The black inked lines snaking around my arm are sharp and clear, unlike the details of that day. There was a party on Thunder Road in Knoxville. We almost died several times that weekend, always behind the wheel. A crawfish boil, the big kettle in the back yard refilled again and again from a bathtub full of the live mudbugs, each spicy hot batch dumped onto a newspaper-covered picnic table, cob corn, baby potatoes and the brilliant red boiled crawfish. We stood around the picnic table and ate with our hands. We drank cold beer from iced galvanized tubs. People wandered in and out of the house, and the darkened corners of the yard. A humid moon hung heavily over us. At one point I recall we were lounging in a car parked on the lawn, two girls and I, the doors flung open to the night air, shouts and laughter, listening to a rockabilly soundtrack on a dashboard radio. The talk turned to ink, show and tell. Gigi knew of a place outside of town, showed off her blossoming collarbone. Ariana batted her dark girl eyes in encouragement. The keys dangled in the ignition. A train whistle called in the distance. It seems the sun came up hot and hazy over foothills and through a dirty windshield. Outside the world was the same, and yet, a gravel parking lot, a neon sign, a faded Chevy up on blocks, and in the sky above us, a towering woman, painted, a strip club billboard goddess looking down on us with something like desire, and amusement.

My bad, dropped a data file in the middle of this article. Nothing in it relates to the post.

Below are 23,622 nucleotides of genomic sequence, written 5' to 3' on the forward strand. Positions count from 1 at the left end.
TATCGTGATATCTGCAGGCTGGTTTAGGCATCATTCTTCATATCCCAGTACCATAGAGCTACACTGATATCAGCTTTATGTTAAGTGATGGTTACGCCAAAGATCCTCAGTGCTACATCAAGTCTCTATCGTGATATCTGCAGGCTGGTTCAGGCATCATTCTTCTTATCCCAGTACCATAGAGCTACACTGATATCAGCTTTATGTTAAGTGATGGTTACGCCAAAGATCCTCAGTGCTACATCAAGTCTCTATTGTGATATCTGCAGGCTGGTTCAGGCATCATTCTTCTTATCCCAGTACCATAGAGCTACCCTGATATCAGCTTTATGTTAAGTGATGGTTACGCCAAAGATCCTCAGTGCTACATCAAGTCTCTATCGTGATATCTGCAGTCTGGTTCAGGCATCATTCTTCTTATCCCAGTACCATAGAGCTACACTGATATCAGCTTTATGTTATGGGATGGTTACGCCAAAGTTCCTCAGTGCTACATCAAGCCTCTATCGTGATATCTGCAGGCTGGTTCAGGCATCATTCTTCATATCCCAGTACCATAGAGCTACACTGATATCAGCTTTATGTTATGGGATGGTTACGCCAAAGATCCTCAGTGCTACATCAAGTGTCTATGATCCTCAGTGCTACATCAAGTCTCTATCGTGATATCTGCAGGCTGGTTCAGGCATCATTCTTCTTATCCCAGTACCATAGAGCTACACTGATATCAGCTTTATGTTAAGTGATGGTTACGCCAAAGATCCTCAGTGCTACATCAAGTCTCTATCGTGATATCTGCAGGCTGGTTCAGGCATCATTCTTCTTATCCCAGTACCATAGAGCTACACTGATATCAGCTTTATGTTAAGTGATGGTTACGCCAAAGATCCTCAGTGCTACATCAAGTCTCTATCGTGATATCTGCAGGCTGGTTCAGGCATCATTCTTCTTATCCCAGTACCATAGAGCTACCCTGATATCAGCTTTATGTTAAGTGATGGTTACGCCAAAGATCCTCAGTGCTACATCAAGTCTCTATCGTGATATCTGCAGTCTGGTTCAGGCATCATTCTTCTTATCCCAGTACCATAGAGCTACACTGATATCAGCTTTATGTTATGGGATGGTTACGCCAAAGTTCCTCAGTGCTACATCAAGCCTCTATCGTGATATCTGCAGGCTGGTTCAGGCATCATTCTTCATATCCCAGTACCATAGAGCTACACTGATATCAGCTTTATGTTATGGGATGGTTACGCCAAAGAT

Christopher Chambers drifted down to New Orleans. He has work online at Pindeldyboz, Brevity, Exquisite Corpse, and Diagram, and in print in the anthologies French Quarter Fiction and Best American Mystery Stories 2003.